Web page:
LEXINGTON — Kentucky finished its spring practice slate Friday night with a bizarrely scored spring game in front of an announced crowd of 36,090. The game pitted offense against defense, rather than a blue team against a white team, as in most previous years, and the offense was credited with a 45-32 victory that brought to mind the line from the comedy show Whose Line Is It Anyway — “everything is made up and the points don’t matter.”

But plenty did matter — mostly the team’s improvement or lack thereof in several concerning areas. The game’s star was sophomore running back A.J. Rose, whose 134 yards rushing on just 11 carries appeared to settle one previously held question: Who would back up Kentucky star Benny Snell? The offensive line also looked relatively cohesive and the secondary showed significant improvement throughout the scrimmage.

That said, there are several questions that were unresolved before the game—and were equally unanswered after it. Here are five still unanswered questions that UK will look to answer before their September 1st opener against Central Michigan.

1. Who will be under center?

After two years that ended up surprisingly settled under Stephen Johnson, the helm of the UK offense is entirely up for grabs. Would-be senior Drew Barker gave up football, a decision that has left four returning QBs fighting for the job, although it’s probably a competition between third-year UK sophomore Gunnar Hoak and newcoming JUCO sophomore Terry Wilson.

Both had their moments — Hoak with game management and accurate intermediate passes and Wilson with elusiveness and downfield throws. Both also had their struggles — Hoak didn’t show a dynamic extra gear, and Wilson missed some easy throws and had a fumble and an interception. For the record, Hoak finished 14-for-25 for 121 yards and a score passing and Wilson was 10-for-24 for 131 yards and an interception. Wilson appeared poised to break several long runs as well, but the rules of the game allowed the defense to merely touch a quarterback to bring the play to an end.

This battle may go well into fall camp (Stoops said after the game that he really did not have a timeline on when he would make a decision) and could reflect the intended aims of the Kentucky offense — will they play safe and lean on Benny Snell with Hoak or gamble on Wilson’s inexperienced upside?

2. Who is going to catch the ball?

Kentucky lost senior leader Garrett Johnson at receiver, and played the spring without healing wideout Dorian Baker and tight ends C.J. Conrad and Justin Rigg. This left little receiving experience in Lexington, and it showed in the spring game. Experienced playmaker Tavin Richardson is something of a known quality, but in the spring game, sophomore Lynn Bowden struggled to break free as the team’s designated big play threat. Bowden caught seven passes but for just 42 yards.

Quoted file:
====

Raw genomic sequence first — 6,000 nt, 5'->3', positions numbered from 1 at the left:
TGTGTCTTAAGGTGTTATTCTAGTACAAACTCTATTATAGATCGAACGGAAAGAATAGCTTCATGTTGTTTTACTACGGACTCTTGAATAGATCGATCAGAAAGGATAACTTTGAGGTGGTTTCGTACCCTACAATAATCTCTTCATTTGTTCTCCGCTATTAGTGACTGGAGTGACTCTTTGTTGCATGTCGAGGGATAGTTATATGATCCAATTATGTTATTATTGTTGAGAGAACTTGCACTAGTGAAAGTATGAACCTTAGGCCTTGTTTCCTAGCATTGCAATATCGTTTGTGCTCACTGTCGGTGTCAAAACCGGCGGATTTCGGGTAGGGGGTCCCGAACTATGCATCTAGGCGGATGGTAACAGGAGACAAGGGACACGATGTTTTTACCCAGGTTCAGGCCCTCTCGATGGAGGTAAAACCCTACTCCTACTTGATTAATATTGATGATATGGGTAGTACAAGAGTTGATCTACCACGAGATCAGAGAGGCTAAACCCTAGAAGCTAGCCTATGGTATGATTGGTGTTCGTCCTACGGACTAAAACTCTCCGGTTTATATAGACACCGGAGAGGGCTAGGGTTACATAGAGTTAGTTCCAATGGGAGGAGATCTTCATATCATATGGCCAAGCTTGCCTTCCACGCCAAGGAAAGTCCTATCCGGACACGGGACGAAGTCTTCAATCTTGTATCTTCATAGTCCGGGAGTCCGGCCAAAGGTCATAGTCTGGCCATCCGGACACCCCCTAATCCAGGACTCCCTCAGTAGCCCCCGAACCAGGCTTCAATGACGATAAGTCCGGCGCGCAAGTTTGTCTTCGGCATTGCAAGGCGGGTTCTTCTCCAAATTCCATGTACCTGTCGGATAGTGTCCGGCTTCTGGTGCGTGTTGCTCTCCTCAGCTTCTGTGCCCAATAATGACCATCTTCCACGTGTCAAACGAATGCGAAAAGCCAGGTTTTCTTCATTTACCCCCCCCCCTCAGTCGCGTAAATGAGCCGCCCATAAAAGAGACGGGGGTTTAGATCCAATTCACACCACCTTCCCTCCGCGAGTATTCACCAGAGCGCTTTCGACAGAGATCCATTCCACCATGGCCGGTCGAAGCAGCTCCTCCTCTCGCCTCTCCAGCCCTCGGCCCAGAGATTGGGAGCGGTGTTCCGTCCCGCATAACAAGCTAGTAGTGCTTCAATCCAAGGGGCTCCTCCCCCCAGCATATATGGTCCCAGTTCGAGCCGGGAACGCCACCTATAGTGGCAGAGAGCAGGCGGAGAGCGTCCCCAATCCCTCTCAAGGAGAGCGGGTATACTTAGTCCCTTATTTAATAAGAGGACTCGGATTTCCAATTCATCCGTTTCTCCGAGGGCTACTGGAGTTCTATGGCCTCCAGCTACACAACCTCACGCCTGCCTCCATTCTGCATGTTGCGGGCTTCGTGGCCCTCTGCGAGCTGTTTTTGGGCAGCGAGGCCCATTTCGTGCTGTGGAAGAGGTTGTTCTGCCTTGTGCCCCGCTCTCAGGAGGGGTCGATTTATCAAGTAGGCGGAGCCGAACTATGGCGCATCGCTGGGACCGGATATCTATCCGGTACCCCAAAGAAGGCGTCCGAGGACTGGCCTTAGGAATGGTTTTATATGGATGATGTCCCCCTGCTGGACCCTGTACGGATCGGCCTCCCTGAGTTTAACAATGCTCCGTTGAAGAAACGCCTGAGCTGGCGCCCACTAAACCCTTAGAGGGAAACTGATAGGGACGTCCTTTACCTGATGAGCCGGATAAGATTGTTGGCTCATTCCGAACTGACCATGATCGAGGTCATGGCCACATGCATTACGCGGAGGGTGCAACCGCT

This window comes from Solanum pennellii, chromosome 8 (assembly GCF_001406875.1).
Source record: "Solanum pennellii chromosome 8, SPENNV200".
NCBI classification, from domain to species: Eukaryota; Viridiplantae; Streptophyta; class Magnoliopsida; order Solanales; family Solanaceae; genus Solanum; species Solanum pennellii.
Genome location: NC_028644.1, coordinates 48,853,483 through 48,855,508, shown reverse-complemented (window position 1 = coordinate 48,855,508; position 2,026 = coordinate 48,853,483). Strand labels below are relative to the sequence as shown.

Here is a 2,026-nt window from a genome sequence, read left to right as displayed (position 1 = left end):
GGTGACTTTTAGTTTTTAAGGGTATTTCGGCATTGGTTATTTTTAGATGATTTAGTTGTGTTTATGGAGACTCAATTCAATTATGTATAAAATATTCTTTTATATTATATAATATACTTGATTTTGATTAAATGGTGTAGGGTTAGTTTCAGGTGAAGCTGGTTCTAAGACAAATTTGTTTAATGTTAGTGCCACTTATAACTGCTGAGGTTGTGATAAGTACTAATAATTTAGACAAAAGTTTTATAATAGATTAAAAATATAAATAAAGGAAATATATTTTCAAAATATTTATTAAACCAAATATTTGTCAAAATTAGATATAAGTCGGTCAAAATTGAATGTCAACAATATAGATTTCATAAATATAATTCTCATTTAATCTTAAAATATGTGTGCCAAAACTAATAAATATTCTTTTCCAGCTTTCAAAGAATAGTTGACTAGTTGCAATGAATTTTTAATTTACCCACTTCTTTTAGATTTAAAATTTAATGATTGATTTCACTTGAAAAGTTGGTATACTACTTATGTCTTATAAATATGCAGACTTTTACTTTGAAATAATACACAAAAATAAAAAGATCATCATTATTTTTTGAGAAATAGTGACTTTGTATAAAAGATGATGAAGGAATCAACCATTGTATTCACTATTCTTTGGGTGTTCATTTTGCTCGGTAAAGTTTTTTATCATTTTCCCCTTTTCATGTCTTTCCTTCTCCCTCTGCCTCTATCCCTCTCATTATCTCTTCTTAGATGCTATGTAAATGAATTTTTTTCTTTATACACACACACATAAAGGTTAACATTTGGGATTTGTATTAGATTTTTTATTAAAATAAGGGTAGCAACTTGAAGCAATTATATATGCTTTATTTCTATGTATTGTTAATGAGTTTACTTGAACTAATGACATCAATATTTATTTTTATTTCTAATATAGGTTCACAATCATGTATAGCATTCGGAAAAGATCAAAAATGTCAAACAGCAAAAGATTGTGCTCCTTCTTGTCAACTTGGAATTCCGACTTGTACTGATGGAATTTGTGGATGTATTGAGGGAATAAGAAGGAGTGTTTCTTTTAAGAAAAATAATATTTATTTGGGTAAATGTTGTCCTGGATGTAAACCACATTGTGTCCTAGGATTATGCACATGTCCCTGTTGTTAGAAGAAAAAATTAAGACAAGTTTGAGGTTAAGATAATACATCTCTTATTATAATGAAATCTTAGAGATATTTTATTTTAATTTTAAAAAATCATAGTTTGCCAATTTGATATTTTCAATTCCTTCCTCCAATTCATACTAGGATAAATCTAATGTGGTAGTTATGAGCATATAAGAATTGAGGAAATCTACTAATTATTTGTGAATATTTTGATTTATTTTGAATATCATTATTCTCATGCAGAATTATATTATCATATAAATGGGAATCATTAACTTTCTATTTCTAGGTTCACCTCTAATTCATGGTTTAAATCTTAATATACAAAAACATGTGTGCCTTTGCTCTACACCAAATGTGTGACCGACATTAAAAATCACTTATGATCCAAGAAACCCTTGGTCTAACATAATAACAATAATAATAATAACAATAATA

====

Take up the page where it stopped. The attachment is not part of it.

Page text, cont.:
A trio of talented sophomores — Josh Ali, Isaiah Epps, and Clevan Thomas — all drew enough respect to avoid redshirting as true freshmen. That said, the trio caught just eight passes combined in 2017. They caught 10 passes in the spring game, with Epps leading the way with four catches for 44 yards and Ali contributing a touchdown grab.

The surprise of the group is probably sophomore Zy’Aire Hughes. He was a defensive back last season, but caught four passes for 56 yards and a touchdown in the spring game. While Hughes has added his name to the mix, no Kentucky receiver pulled in a deep ball in any of the 103 offensive plays run in the spring game. There were opportunities, and finding the player who can do that (aside from the healing Baker) could be a key to 2018.

3. Will the pass rush be one of the better ones in the SEC?

Kentucky had 30 sacks in 2017, and they return 97 percent of that production. Seniors John Allen and Denzil Ware have proven themselves as SEC talents, but can additional Wildcats step up and make the unit fearsome for all the passing QBs who UK will face in the fall?

The spring game told virtually nothing here, since sacking a QB was a mere matter of touching him. Over the years, if Kentucky’s defense played under those rules, they might well have doubled their sack totals. But can UK’s defensive line actually bring opposing passers to the ground? The defense totaled six “sacks” in the spring game, and a couple of apparent standouts were sophomore Josh Paschal and junior Calvin Taylor. Paschal is probably UK’s most likely third addition to the Allen/Ware duo, but there are still plenty of questions head into the fall.

4. Can anybody (other than Mike Edwards) cover in the secondary?

UK allowed an embarrassing 251.6 passing yards per game in 2017, as well as 21 touchdowns. Senior Mike Edwards was an All-SEC level player, but returning cornerbacks Chris Westry and Derrick Baity struggled with consistency. In the spring game, they looked better — but this raises the eternal spring situation.

Was UK’s secondary better because they faced relatively little receiving talent, including no real deep threat … or because they’re better?

Safety Darius West missed the game because of a death in his family. Edwards played well — tallying the only interception of the spring game — but it’s still to be determined whether others will step up in similar fashion.

5. Who is going to kick?

True freshman Chance Poore might win the kicking job in the fall, but senior Miles Butler was solid, connecting on all extra points and hitting a 43-yard field goal. If Poore isn’t ready immediately, Butler could be the man.

In the punting competition, sophomore transfer looks to have a leg up on junior Grant McKinniss, as Duffy averaged 44 yards per punt against under 37 per kick for McKinniss. But both players were kicking with no rush and no potential for a return … so it’s not clear how much to draw from what happened in the spring game. Kind of like everything else.